And the menfolk didn’t believe it either. Did Peter immediately jump up and say, “Halleluia?” Did James slap his knee and say, “I just knew it?” Did John shout out, “Jesus said it, I believe it, and this settles it!”
Nobody expected the resurrection and nobody really believed it. In spite of all that Jesus had said to them, they all thought it was an idle tale. Even Peter, who finally did go to see for himself, only went because he didn’t, or couldn’t, believe what the women had told them.
The same is true for many of us today. Disbelief is how we respond when things don’t fit what we know about the world. There’s no shame in that. After all, God gave us brains to use so we can look at all the evidence and decide what’s true for ourselves. We know from experience that life follows a pretty predictable path. We know, for example that power conquers love; that the poor will always suffer; and that the dead stay dead.
I think that if we don’t find the idea that God raised Jesus from the dead a little hard to believe, we’re probably not taking it very seriously in the first place.
But what if it were true? What if God really did raise Jesus from the dead?
This would imply that God’s promises are true: that love can overcome power, that sometimes the poor are given hope, and that death is not the final word on our existence.
If God really raised Jesus from the dead, it would mean that all that stuff Jesus told us – about how he came to bring us eternal life – was true. Not some dull, boring, life ad infinitum where every day looks just the last one. But a life that is full and rich and abundant. A life of boundless love. A life in which we live as children God who are worthy to stand face to face with one who created us.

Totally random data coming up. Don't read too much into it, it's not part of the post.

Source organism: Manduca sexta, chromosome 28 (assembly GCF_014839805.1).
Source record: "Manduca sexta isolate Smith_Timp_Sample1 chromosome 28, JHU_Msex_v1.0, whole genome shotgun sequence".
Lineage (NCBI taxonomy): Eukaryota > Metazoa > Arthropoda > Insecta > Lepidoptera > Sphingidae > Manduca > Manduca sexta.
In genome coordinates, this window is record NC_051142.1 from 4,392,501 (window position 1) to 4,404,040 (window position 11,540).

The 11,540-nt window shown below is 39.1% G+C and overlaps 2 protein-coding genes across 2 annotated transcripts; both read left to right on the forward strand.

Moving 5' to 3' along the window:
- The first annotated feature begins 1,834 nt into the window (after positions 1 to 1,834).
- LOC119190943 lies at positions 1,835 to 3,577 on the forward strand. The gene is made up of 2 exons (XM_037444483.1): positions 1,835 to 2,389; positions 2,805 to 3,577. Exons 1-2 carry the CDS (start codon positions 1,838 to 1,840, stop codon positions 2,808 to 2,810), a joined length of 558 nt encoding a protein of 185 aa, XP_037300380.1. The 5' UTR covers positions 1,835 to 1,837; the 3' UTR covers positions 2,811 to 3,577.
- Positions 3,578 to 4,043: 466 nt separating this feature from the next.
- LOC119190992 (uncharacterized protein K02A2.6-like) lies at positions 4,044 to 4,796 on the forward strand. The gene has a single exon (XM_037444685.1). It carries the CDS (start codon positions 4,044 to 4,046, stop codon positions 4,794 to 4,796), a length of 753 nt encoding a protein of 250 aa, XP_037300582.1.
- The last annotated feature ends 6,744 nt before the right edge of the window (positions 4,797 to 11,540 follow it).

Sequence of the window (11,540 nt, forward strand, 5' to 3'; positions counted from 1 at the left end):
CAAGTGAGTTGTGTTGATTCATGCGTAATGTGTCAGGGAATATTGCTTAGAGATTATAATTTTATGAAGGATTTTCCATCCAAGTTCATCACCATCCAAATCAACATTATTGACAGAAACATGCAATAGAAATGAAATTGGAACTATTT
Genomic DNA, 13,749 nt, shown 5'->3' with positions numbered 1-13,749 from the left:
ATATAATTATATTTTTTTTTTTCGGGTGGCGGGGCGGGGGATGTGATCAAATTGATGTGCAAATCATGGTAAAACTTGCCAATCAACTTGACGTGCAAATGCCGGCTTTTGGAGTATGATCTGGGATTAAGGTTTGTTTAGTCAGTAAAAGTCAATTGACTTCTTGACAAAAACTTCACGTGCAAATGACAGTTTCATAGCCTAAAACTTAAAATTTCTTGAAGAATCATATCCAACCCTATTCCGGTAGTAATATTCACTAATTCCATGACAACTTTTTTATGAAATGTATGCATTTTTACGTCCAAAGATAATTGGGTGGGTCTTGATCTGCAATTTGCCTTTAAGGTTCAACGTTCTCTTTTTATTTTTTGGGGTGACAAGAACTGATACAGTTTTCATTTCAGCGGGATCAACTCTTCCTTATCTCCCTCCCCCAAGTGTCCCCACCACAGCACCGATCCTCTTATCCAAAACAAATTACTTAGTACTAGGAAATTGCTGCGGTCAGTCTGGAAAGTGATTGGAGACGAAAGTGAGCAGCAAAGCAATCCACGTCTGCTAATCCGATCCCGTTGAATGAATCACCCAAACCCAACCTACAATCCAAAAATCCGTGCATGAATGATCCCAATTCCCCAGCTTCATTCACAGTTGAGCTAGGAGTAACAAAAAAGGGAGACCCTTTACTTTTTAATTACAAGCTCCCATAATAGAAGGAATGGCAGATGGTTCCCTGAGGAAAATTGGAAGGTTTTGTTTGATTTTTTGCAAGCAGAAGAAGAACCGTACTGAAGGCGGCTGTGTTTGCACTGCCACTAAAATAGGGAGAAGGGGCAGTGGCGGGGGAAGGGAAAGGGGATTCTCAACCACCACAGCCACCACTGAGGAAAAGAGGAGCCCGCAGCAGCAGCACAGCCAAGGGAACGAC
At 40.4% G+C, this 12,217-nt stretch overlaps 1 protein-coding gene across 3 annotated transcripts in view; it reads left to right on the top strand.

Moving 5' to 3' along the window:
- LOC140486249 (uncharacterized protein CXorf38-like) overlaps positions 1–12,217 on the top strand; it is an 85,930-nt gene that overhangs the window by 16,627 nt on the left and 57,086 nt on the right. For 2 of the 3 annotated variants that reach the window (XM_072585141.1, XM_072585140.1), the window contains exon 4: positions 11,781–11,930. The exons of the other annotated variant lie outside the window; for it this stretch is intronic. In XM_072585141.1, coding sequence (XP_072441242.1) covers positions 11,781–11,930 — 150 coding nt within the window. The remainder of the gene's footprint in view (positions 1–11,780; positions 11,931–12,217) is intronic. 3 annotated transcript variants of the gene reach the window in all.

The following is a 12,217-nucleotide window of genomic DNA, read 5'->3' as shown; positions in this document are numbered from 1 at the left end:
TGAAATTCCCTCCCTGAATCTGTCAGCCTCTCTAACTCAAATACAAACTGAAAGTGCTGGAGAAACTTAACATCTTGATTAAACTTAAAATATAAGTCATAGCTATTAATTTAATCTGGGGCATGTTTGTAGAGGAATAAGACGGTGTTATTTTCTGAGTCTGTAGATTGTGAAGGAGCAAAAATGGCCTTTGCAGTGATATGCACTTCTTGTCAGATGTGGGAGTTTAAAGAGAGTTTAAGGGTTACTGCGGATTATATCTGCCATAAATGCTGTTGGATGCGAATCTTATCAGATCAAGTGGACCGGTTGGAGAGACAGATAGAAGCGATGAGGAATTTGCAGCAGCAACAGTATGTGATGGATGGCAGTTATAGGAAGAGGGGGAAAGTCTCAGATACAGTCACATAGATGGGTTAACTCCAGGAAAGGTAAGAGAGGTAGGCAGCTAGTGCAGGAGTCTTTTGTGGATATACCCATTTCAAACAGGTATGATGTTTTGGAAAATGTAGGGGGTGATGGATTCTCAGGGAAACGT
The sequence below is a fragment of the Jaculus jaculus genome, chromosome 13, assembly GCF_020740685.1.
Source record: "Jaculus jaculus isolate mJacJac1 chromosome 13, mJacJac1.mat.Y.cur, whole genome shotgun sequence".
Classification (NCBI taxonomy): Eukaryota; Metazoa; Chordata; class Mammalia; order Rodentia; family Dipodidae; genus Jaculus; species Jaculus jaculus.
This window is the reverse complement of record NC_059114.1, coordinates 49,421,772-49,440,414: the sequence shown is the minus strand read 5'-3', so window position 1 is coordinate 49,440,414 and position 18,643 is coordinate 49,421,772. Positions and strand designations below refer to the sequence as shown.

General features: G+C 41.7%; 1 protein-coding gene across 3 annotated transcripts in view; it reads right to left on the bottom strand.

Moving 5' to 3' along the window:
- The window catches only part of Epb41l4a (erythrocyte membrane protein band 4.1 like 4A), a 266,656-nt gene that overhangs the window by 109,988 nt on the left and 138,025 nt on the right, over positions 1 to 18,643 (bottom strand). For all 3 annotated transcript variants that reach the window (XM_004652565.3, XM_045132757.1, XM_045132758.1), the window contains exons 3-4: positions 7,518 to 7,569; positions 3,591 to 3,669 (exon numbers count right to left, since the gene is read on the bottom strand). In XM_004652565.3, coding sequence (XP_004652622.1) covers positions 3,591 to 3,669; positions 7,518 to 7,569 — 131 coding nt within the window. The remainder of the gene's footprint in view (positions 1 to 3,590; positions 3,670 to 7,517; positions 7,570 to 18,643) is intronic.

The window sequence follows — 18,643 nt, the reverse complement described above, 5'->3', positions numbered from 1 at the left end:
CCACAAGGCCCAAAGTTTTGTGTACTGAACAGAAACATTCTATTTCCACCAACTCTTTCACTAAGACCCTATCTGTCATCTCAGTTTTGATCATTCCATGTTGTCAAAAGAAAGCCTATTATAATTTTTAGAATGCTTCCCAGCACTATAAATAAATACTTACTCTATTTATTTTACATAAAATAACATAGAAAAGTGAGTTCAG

If God really raised Jesus from the dead, it would mean that we are already living in the kingdom of God – not some far off, never never land way off in the future, but right here and right now. And that God created us to help make the world into a place were love prevails, the poor no longer suffer, and where death is transformed from the end of everything, to simply a gateway to larger life.
The disciples did not believe in the resurrection at first. The thought it was an idle tale. But as they gathered and prayed (as we do), as they talked together and worshipped together (as we are), as they loved one another and served each other (as we do), and as they reached out to all the people Jesus loved and served as well, they came to believe. And as they believed, the began to act. And their actions became the proof that it was so.
My friends, we came into this building, this empty tomb, today for the same reason that Peter ran to the tomb that day. Because we have heard an idle tale that we just can’t help but wonder: What if it’s true? What a powerful, amazing, life changing, energizing tale that would be!
And we would not help ourselves but to stand up and shout out once again:
Alleluia! He is risen!
The Lord has risen indeed. Alleluia!